2 Olive Ridley sea turtles return to rightful abode
Tacloban City (October 8) –- Every creature has its own place in this earth and it is there where it should be. Thus, on October 5, 2007, two Olive Ridley sea turtles were guided back by the municipal officials, members of the Bantay Dagat, the fisherman who caught them, several members of the media and the personnel of the Department of Environment and Natural Resources, to the sea where their endangered species were waiting for them.
The tale of the two sea turtles started on October 2, when a fisherman from Barangay Santo Nino in the municipality of Tanauan in the province of Leyte spotted a sea turtle weighing about 20 to 30 kilos, along the shores of Tanauan.
The fisherman, Ricardo Macapanas captured the sea turtle and brought it to the headquarters of the Tanauan Bantay Dagat knowing fully well of the local government's thrust on conservation and protection of marine life and the environment.
The members of the Bantay Dagat reported the incident to Tanauan Mayor Roque Tiu who because he was in Cebu, requested the Philippine Information Agency in Region 8 to document the matter and report it to the Department of Environment and Natural Resources for proper disposition.
In the meantime, the turtle was led toward the inland to be placed in the speedboat of the Bantay Dagat in the meantime. However, it was observed that the sea turtle kept on turning back towards the sea. It was as if the sea turtle was looking for its companion, the members of the Bantay Dagat noted.
True enough, in the afternoon of October 4, the same fisherman caught another sea turtle, a smaller one this time but with the same camouflage-like shell.
In the morning of October 5, the personnel from the Department of Environment and Natural Resources came and declared that the two sea turtles belong to the Olive Ridley species (Lepidochelys olivacea), an endangered specie.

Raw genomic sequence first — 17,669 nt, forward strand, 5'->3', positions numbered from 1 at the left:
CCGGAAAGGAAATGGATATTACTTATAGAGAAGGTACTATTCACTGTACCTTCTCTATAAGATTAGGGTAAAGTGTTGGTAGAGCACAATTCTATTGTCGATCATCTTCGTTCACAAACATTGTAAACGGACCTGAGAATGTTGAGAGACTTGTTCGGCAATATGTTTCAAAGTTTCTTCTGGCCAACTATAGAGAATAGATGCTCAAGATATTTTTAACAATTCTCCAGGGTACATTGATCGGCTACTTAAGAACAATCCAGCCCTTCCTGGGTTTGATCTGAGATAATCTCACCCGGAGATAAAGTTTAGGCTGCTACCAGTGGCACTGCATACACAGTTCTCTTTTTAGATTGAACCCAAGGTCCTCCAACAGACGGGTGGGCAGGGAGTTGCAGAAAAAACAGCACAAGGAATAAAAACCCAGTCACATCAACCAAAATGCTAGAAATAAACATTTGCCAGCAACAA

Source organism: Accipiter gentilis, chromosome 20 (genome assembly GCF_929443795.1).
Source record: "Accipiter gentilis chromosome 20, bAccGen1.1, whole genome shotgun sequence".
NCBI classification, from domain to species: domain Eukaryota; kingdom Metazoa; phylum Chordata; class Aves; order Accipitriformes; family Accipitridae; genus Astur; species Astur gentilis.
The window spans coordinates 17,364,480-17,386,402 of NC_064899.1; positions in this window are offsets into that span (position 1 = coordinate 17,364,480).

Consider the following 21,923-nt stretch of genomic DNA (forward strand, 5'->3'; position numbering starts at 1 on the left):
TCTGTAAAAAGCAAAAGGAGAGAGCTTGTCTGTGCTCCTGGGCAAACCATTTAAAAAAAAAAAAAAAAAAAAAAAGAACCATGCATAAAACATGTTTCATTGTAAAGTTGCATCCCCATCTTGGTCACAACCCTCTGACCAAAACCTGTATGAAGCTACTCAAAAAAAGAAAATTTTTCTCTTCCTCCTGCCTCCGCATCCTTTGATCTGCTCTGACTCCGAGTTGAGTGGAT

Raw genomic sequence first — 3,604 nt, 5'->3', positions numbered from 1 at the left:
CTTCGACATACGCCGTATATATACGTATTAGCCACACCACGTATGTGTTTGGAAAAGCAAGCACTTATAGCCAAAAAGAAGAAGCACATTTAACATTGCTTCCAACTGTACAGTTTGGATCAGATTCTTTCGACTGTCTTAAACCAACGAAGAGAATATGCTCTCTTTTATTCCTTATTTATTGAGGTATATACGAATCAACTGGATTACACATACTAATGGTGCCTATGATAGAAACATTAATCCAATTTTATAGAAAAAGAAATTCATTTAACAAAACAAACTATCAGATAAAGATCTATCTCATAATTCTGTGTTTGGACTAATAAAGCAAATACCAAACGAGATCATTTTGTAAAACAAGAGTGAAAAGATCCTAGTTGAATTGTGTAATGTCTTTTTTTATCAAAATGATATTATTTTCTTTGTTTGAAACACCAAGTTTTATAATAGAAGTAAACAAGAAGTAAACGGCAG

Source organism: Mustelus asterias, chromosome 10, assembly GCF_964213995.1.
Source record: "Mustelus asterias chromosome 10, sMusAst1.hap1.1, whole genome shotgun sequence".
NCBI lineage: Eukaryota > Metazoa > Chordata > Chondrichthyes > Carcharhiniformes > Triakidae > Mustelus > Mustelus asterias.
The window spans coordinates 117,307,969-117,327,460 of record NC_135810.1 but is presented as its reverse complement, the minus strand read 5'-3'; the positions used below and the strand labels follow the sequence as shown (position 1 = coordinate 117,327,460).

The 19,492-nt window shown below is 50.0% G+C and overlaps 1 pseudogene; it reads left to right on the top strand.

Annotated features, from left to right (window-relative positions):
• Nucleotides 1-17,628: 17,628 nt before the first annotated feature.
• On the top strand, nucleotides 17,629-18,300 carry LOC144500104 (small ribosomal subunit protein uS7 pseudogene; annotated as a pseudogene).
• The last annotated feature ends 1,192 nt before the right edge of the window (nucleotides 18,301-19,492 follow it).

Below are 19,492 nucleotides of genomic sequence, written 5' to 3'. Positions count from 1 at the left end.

Mr. Mariano Donceras, the DENR personnel said that the olive ridley sea turtles, named for the olive color of its heart-shaped shell, are considered as the smallest marine turtles measuring only 2 to 2 ½ feet and weighing 35 to 40 kilos.
He said that the olive ridley has one of the most extraordinary nesting habits in the natural world. Large groups of turtles gather off shore of nesting beaches. Then, all at once, vast numbers of turtles come ashore and nest in what is known as an "arribada". During these arribadas, hundreds to thousands of females come ashore to lay their eggs. At many nesting beaches, the nesting density is so high that previously laid egg clutches are dug up by other females excavating the nest to lay their own eggs.
Olive ridleys, he added, reach sexual maturity around 15 years, a young age compared to some other sea turtle species. Females nest every year, once or twice a season, laying clutches of approximately 100 eggs. Incubation takes 50-60 days. After incubation, hatchlings emerge weighing less than an ounce (< 28 g) and measuring about 1.5 inches (3.8 cm). The hatchlings are mostly black with a greenish hue on the sides.
The olive ridley is mainly a "pelagic" sea turtle, traveling worldwide, but has been known to inhabit coastal areas, including bays and estuaries. Olive ridleys mostly breed annually and have an annual migration from pelagic foraging, to coastal breeding and nesting grounds, back to pelagic foraging. Trans-Pacific ships have observed olive ridleys over 2,400 miles (4,000 km) from shore.
Olive ridleys often migrate great distances between feeding and breeding grounds. In two separate satellite telemetry studies, both male and female olive ridleys leaving the breeding and nesting grounds off the Pacific coast of Costa Rica migrated out to the deep waters of the Pacific Ocean. Both sexes migrated to waters deeper than 9800 ft (3000 m).
Mr. Donceras put a tag with the marking of RP 9599 and RP 9600 on the flipper of each of the sea turtles before they were guided back to the sea where they rightfully belong and where their group, hopefully awaits for them.
Mayor Tiu commended the local fisherman for not killing the turtle which is listed as an endangered species. He called on the other fishermen to do the same, when they are in the same situation, so as to ensure that the future generation will also enjoy the bounty of nature that this generation is now enjoying. (PIA 8) [top]